Strongly disagree to your heart's content, but I won't change my mind and agree with you that police officers must be more honest and above reproach than anybody else who holds the public trust or police officers who stumble must be dealt with much more harshly than the corrupt mayor or councilman or city clerk or judge or DA etc. The occasional rogue cop doesn't shake my trust in government anywhere near as much as corruption and graft in those other positions.
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  9. #69
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    Re: To what standard should police be held?

    I work with kids, I am held to a far higher standard than your average parent. Why? Because I get paid to do this, parents don't. Police are paid to uphold the law, when they break the law, it is a far greater transgression than when your average citizen does it. It's a betrayal of public trust, and a waste of public money.
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  10. #70
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    Re: To what standard should police be held?

    Police have been given weapons and authority. When those are abused, it is a serious matter, far more serious than many of the petty crimes that end up being execution offenses. I have seen horrible abuses of police authority... google "Fullerton police beat homeless man to death" for an example of incredible abuse of authority, of downright murder under color of authority, and complete exoneration of those crimes for no other reason than their position as police officers.

    However, there is another abuse that we also see all too often... the abuse of guilt assumption for no other reason than they are police officers, so any time they use their weapons they must automatically be gleefully abusing their authority to murder.

    I honestly have no idea what Ferguson officer Wilson knew or didn't know when he shot Mike Brown dead, what kind of struggle did or did not precede the incident, how the officer's face became bruised and swollen... and the bottom line is that nobody beyond the officer himself and those who have interviewed him personally know either. Forensics and thorough investigation will tell the tale, but for hundreds of individuals... perhaps even thousands... nothing less than conviction and life in prison will suffice, even though they cannot possibly know the details of what happened that day. He was a cop; the victim was an unarmed kid. Guilt is presumed, and unless the justice system confirms what these people have determined to be fact, there will be hell to pay.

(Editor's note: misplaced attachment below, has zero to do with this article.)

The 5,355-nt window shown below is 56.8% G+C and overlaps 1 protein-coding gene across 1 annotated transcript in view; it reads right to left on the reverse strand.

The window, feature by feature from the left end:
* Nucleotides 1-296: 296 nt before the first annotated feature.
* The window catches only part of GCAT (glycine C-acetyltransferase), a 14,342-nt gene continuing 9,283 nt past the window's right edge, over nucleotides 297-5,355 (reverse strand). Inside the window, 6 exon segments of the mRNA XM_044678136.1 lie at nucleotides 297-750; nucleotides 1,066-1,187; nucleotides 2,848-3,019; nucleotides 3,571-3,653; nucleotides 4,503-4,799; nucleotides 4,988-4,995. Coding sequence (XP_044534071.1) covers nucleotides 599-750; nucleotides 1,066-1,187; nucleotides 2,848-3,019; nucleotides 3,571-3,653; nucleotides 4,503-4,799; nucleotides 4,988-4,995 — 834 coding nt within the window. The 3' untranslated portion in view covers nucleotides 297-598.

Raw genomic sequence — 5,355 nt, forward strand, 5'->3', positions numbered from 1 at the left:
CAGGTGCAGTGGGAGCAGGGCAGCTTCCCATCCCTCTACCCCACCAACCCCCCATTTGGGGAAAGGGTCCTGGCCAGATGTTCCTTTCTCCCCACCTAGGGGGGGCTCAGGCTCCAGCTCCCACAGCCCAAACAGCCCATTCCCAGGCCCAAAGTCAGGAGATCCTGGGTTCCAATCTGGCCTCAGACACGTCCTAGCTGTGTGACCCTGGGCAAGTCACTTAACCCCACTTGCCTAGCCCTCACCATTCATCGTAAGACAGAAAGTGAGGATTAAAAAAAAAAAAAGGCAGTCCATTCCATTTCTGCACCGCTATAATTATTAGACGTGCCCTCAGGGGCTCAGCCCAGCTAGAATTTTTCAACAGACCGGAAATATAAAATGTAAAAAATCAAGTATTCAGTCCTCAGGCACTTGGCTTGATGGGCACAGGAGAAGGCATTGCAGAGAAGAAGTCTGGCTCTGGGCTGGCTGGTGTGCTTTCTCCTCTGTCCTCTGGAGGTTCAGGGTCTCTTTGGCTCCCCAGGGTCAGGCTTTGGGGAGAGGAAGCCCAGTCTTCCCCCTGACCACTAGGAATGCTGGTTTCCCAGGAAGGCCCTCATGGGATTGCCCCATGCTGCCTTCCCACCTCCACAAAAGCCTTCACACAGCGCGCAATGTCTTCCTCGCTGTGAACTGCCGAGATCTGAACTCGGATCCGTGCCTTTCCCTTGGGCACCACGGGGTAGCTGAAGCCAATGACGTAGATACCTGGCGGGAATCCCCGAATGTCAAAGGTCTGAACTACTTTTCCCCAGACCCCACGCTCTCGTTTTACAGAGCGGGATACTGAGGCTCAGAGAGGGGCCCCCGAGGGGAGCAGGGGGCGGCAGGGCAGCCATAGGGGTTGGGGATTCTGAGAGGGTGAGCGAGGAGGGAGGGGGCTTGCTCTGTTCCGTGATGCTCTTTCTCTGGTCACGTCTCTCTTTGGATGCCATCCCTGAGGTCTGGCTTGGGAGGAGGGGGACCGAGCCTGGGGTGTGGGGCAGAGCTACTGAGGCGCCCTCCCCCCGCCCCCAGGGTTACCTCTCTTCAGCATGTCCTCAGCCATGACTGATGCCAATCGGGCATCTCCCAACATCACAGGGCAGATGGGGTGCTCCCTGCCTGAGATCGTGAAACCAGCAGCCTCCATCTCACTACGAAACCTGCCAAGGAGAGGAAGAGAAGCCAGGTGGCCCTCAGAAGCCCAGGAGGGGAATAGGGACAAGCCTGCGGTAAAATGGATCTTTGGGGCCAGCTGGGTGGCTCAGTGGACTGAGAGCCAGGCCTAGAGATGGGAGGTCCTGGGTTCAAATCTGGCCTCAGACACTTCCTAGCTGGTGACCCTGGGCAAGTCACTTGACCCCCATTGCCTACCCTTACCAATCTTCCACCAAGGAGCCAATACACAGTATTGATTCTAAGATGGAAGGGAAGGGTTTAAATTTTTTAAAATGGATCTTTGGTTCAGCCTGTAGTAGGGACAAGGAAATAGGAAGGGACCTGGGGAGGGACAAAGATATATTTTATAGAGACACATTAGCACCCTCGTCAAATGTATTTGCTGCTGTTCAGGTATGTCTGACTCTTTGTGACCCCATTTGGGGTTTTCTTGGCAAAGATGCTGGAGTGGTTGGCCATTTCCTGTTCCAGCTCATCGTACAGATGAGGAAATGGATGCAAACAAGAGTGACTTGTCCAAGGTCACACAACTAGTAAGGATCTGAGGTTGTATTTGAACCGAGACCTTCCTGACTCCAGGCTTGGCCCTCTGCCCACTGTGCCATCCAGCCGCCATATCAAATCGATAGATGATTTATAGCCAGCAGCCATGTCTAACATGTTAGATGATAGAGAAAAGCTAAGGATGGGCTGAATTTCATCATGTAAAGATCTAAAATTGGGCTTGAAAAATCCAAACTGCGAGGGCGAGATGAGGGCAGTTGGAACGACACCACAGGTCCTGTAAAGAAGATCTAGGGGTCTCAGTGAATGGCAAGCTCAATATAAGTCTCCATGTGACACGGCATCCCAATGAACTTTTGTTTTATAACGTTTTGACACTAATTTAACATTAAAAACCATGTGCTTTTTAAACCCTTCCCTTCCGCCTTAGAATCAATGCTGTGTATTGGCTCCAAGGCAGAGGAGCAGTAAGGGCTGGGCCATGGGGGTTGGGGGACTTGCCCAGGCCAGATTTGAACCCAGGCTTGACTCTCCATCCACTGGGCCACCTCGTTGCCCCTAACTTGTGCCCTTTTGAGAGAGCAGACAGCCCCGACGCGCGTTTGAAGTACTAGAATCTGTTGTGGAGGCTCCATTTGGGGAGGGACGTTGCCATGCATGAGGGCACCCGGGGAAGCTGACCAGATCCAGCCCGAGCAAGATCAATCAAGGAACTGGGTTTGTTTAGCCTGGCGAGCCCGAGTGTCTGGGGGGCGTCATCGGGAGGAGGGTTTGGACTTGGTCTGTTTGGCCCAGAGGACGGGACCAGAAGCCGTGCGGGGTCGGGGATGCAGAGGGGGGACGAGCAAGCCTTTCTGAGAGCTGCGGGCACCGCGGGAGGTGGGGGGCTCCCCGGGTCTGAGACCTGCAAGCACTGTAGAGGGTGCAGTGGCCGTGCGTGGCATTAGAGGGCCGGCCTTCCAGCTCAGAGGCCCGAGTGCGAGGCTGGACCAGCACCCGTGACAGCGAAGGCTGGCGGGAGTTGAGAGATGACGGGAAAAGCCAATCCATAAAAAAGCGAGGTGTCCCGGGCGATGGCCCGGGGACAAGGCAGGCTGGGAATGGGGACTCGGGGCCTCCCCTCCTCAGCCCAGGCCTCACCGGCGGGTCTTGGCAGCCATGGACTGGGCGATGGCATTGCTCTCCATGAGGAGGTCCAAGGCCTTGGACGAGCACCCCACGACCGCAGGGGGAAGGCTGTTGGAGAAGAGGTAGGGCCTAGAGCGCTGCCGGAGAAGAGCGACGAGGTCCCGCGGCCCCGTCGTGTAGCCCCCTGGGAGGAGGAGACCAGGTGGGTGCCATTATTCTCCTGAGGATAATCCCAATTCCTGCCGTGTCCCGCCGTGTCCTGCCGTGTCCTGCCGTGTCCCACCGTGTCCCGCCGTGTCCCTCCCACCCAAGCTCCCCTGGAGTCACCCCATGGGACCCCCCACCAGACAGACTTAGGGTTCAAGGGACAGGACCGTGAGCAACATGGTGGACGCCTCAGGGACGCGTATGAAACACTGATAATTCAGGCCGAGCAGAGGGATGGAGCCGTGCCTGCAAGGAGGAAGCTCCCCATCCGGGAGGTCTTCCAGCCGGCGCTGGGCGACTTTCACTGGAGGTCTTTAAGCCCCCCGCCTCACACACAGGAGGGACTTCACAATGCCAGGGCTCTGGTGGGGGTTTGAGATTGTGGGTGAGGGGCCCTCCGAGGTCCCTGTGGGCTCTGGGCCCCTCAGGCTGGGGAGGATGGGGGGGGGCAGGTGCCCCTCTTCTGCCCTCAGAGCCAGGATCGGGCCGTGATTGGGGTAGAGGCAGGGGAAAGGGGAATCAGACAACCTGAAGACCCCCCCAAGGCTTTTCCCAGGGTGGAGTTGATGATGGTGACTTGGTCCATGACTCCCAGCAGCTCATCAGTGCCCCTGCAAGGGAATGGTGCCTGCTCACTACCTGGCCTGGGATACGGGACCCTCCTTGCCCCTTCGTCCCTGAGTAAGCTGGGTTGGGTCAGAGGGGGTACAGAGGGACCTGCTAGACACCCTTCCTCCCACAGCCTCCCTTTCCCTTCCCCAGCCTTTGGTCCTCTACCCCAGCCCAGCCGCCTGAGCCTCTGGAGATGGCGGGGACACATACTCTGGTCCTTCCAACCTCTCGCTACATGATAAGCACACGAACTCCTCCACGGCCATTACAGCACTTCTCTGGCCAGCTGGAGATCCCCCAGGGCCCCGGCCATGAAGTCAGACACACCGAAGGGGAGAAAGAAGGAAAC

I have been unabashedly outspoken when convinced beyond a shadow of doubt that police have abused their authority to kill and maim; but I'm not willing to presume that every officer who uses his weapon is automatically a cold-blooded killer protected by a blue line of lies. In this case, some of the "eye witnesses" have given statements that evidence proves is untrue. He was not shot in the back, running away; all the bullet wounds were in the front. There is no physical evidence that his hands were above his head; in fact, the bullet wounds indicate that his arms may have been extended as he faced the officer, perhaps in the same way he extended his arms as he intimidated the store clerk with his 300 lb, towering frame.

    I hate stories like this, where everyone takes a "side" instantly, and any evidence that doesn't support that "side" is automatically perjured, fabricated or manufactured. Nobody is willing to wait for the full investigation, because the full investigation may not support what we believe, and therefore is automatically judged to be a whitewash and a lie. That concerns me greatly.

    As I've said, I do not know what happened. The problem is that neither does anyone else, yet that doesn't stop them from demanding that a man who has neither been indicted nor arrested be put in prison just because they want vengeance, and truth be damned. That is not supposed to be what this country is about.